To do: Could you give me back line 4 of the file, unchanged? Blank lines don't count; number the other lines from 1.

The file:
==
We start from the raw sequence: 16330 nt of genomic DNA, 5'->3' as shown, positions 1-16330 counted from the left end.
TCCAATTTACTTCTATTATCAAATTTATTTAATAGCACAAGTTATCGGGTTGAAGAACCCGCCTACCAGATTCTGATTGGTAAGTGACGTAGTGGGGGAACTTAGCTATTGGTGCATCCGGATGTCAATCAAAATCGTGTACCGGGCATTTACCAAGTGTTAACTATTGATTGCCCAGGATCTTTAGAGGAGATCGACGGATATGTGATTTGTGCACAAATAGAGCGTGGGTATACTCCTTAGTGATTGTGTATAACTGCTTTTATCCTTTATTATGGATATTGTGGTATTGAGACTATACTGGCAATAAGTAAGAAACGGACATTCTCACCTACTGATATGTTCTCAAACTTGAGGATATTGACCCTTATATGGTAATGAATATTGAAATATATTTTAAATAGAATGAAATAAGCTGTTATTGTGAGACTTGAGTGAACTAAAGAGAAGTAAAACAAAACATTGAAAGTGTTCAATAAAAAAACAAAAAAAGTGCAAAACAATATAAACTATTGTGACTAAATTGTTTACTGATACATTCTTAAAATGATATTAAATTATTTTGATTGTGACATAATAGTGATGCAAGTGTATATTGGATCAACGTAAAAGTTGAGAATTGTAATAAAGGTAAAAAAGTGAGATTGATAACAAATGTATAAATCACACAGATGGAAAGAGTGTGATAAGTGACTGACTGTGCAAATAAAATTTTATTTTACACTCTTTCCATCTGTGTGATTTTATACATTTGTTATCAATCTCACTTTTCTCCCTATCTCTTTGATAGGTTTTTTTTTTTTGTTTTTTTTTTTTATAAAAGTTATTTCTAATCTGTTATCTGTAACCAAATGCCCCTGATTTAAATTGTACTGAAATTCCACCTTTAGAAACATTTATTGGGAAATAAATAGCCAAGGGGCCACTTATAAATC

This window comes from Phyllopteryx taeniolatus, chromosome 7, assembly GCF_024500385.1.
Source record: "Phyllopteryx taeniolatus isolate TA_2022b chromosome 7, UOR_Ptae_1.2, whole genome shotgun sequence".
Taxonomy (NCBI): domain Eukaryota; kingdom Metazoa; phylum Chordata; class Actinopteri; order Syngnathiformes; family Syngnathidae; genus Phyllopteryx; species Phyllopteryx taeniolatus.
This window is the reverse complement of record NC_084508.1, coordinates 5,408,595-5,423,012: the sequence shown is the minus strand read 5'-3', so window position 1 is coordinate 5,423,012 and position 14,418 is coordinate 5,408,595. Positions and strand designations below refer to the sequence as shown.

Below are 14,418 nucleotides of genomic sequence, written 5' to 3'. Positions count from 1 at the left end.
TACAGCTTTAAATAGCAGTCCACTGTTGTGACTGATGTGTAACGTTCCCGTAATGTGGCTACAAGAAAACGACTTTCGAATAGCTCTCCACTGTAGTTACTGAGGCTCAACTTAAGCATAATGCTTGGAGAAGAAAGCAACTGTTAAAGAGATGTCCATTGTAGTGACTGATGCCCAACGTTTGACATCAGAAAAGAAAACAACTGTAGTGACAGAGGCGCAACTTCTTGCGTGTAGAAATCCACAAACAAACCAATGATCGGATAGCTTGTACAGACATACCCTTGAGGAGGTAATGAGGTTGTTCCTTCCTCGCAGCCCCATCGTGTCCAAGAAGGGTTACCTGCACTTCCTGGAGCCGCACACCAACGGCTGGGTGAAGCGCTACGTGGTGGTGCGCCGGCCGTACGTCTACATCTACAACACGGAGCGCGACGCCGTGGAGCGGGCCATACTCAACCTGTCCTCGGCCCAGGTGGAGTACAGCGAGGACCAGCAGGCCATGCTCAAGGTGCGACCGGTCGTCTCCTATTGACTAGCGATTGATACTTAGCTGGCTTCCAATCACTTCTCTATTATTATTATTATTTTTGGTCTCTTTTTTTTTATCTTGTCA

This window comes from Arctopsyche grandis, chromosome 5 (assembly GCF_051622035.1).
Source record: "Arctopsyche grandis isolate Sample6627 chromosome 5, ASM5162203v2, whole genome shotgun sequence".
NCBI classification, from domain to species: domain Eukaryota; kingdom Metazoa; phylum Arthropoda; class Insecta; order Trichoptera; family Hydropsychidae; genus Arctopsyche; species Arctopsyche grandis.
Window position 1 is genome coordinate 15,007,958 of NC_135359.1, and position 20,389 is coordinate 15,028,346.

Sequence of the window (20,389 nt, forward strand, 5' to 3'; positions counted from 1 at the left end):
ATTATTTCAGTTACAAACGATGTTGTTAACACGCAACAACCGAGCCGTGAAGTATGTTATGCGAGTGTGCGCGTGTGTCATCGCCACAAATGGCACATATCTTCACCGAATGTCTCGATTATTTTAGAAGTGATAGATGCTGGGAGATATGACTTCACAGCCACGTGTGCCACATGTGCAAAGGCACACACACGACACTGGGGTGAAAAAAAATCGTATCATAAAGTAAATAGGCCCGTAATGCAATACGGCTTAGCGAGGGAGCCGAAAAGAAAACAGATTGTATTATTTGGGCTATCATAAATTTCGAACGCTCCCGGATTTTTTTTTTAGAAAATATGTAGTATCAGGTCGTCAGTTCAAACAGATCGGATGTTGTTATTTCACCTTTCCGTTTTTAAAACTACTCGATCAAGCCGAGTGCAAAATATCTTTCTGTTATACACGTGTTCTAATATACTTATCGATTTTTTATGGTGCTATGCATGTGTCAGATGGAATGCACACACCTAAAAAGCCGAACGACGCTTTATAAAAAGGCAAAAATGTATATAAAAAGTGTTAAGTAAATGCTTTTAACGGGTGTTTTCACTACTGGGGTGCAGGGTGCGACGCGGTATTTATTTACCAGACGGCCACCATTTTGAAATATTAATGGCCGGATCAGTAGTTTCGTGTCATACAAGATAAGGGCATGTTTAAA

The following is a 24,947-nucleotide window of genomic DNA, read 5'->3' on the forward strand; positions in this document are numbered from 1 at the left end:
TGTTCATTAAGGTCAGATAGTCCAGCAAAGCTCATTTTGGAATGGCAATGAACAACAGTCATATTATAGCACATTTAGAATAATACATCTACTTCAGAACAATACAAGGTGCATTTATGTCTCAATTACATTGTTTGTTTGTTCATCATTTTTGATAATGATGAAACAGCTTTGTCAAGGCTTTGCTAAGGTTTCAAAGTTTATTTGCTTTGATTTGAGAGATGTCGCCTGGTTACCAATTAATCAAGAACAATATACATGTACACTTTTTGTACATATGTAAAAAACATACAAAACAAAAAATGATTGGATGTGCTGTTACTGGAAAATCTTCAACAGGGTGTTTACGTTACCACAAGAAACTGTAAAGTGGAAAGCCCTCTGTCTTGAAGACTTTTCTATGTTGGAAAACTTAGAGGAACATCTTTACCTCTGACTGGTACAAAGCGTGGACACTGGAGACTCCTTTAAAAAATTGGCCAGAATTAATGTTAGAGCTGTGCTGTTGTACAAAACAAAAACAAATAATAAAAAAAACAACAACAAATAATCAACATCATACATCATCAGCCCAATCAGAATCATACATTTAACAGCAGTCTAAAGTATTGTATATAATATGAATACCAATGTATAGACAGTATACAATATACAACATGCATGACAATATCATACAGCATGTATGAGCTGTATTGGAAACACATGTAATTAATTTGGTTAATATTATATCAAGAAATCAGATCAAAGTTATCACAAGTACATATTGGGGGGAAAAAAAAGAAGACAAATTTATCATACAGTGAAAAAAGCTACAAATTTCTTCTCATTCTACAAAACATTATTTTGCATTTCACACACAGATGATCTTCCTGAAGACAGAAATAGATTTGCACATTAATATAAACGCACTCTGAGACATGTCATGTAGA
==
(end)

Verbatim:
Source record: "Phyllopteryx taeniolatus isolate TA_2022b chromosome 7, UOR_Ptae_1.2, whole genome shotgun sequence".